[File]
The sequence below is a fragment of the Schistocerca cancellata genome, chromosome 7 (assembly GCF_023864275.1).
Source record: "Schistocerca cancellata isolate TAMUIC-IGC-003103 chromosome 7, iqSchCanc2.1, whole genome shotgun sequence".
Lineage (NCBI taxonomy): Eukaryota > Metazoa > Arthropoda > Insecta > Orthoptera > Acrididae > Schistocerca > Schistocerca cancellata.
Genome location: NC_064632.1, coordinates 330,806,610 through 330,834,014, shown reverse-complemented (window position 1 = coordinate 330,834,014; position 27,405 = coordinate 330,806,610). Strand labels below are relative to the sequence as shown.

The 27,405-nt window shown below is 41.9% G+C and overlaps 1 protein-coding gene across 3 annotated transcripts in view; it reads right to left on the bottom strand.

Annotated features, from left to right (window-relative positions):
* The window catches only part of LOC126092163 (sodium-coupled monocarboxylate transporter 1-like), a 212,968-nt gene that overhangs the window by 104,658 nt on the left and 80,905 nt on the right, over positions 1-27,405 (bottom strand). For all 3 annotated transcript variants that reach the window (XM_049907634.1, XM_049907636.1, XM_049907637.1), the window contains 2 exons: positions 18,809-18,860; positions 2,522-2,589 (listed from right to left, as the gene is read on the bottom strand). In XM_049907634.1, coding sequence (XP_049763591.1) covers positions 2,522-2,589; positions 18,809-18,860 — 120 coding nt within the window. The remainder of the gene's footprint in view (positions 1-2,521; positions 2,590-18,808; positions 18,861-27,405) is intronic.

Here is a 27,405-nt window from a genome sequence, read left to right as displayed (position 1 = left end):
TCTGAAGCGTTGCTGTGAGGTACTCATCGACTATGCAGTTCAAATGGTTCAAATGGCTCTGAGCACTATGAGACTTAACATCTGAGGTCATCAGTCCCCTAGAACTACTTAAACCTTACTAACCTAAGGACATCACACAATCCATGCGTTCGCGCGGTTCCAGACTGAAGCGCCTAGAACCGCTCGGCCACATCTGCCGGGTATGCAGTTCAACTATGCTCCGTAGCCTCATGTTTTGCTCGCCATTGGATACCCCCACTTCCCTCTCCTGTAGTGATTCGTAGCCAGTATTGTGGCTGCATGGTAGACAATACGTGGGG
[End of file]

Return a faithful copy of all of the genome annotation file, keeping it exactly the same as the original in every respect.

The sequence below is a fragment of the Schistocerca cancellata genome, chromosome 7 (assembly GCF_023864275.1).
Source record: "Schistocerca cancellata isolate TAMUIC-IGC-003103 chromosome 7, iqSchCanc2.1, whole genome shotgun sequence".
Lineage (NCBI taxonomy): Eukaryota > Metazoa > Arthropoda > Insecta > Orthoptera > Acrididae > Schistocerca > Schistocerca cancellata.
Genome location: NC_064632.1, coordinates 330,806,610 through 330,834,014, shown reverse-complemented (window position 1 = coordinate 330,834,014; position 27,405 = coordinate 330,806,610). Strand labels below are relative to the sequence as shown.

The 27,405-nt window shown below is 41.9% G+C and overlaps 1 protein-coding gene across 3 annotated transcripts in view; it reads right to left on the bottom strand.

Annotated features, from left to right (window-relative positions):
* The window catches only part of LOC126092163 (sodium-coupled monocarboxylate transporter 1-like), a 212,968-nt gene that overhangs the window by 104,658 nt on the left and 80,905 nt on the right, over positions 1-27,405 (bottom strand). For all 3 annotated transcript variants that reach the window (XM_049907634.1, XM_049907636.1, XM_049907637.1), the window contains 2 exons: positions 18,809-18,860; positions 2,522-2,589 (listed from right to left, as the gene is read on the bottom strand). In XM_049907634.1, coding sequence (XP_049763591.1) covers positions 2,522-2,589; positions 18,809-18,860 — 120 coding nt within the window. The remainder of the gene's footprint in view (positions 1-2,521; positions 2,590-18,808; positions 18,861-27,405) is intronic.

Here is a 27,405-nt window from a genome sequence, read left to right as displayed (position 1 = left end):
TCTGAAGCGTTGCTGTGAGGTACTCATCGACTATGCAGTTCAAATGGTTCAAATGGCTCTGAGCACTATGAGACTTAACATCTGAGGTCATCAGTCCCCTAGAACTACTTAAACCTTACTAACCTAAGGACATCACACAATCCATGCGTTCGCGCGGTTCCAGACTGAAGCGCCTAGAACCGCTCGGCCACATCTGCCGGGTATGCAGTTCAACTATGCTCCGTAGCCTCATGTTTTGCTCGCCATTGGATACCCCCACTTCCCTCTCCTGTAGTGATTCGTAGCCAGTATTGTGGCTGCATGGTAGACAATACGTGGGG